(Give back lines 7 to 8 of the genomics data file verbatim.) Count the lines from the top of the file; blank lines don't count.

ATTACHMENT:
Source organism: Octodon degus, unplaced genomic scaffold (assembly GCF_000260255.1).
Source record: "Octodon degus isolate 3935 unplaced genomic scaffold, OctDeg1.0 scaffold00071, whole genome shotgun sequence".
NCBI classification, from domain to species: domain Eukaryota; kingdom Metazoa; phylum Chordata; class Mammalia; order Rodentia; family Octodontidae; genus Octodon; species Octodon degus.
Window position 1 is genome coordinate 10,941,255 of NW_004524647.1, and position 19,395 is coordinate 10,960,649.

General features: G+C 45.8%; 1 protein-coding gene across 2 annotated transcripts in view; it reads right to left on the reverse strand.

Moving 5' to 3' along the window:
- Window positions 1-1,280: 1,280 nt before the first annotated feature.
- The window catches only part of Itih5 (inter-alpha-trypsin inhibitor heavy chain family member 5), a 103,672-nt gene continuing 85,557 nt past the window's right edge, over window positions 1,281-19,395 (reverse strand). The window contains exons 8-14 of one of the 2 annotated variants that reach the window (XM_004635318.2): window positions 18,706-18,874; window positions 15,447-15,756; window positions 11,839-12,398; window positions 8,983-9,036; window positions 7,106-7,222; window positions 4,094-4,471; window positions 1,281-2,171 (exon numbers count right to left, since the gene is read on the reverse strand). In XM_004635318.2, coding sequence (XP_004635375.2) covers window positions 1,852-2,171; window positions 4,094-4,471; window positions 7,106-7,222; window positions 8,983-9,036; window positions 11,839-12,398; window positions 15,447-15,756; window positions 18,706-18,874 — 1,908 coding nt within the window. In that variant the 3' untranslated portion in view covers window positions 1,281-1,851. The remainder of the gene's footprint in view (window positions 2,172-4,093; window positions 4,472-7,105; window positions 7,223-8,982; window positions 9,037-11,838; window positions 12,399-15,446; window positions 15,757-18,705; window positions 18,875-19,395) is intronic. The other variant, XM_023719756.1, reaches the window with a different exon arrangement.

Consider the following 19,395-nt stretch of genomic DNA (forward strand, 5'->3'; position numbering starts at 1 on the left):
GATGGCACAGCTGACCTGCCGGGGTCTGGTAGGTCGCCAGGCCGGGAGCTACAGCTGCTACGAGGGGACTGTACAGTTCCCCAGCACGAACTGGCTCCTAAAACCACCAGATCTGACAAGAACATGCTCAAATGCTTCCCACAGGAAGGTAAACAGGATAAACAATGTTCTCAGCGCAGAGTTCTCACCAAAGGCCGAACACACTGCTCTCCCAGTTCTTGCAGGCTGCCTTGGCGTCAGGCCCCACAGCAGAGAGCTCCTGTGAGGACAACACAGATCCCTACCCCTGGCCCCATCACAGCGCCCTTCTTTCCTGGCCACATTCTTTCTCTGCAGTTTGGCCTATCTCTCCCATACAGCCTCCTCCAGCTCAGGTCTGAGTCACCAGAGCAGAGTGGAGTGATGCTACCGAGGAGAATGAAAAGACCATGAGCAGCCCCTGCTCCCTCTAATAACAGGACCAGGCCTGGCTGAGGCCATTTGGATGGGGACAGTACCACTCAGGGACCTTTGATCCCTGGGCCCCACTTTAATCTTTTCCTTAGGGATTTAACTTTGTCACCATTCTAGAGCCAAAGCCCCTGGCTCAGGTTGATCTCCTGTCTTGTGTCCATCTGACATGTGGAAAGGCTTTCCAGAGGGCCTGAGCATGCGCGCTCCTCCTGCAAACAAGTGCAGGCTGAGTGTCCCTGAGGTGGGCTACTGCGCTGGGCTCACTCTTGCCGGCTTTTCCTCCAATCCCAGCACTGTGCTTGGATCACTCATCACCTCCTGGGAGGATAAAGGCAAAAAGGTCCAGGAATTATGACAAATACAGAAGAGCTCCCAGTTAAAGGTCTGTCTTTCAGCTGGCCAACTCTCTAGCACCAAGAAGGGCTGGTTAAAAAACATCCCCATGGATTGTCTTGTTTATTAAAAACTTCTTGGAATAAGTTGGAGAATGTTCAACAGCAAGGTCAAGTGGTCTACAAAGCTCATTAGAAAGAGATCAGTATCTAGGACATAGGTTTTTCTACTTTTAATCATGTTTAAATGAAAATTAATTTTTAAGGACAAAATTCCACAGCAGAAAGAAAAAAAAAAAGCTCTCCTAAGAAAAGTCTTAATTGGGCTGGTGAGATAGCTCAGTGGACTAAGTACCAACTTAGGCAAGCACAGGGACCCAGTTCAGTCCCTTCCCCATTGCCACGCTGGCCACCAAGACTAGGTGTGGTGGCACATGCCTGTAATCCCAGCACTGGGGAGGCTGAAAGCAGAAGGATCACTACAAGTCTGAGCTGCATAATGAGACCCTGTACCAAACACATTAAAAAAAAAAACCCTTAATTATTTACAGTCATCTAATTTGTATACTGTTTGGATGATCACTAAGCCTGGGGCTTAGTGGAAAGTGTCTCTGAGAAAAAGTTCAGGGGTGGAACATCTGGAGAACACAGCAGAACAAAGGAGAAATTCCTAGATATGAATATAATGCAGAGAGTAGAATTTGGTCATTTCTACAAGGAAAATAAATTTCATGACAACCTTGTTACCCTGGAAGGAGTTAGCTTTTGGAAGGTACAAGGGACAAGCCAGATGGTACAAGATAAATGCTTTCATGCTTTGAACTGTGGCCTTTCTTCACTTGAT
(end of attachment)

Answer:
- Window positions 1-1,280: 1,280 nt before the first annotated feature.
- The window catches only part of Itih5 (inter-alpha-trypsin inhibitor heavy chain family member 5), a 103,672-nt gene continuing 85,557 nt past the window's right edge, over window positions 1,281-19,395 (reverse strand). The window contains exons 8-14 of one of the 2 annotated variants that reach the window (XM_004635318.2): window positions 18,706-18,874; window positions 15,447-15,756; window positions 11,839-12,398; window positions 8,983-9,036; window positions 7,106-7,222; window positions 4,094-4,471; window positions 1,281-2,171 (exon numbers count right to left, since the gene is read on the reverse strand). In XM_004635318.2, coding sequence (XP_004635375.2) covers window positions 1,852-2,171; window positions 4,094-4,471; window positions 7,106-7,222; window positions 8,983-9,036; window positions 11,839-12,398; window positions 15,447-15,756; window positions 18,706-18,874 — 1,908 coding nt within the window. In that variant the 3' untranslated portion in view covers window positions 1,281-1,851. The remainder of the gene's footprint in view (window positions 2,172-4,093; window positions 4,472-7,105; window positions 7,223-8,982; window positions 9,037-11,838; window positions 12,399-15,446; window positions 15,757-18,705; window positions 18,875-19,395) is intronic. The other variant, XM_023719756.1, reaches the window with a different exon arrangement.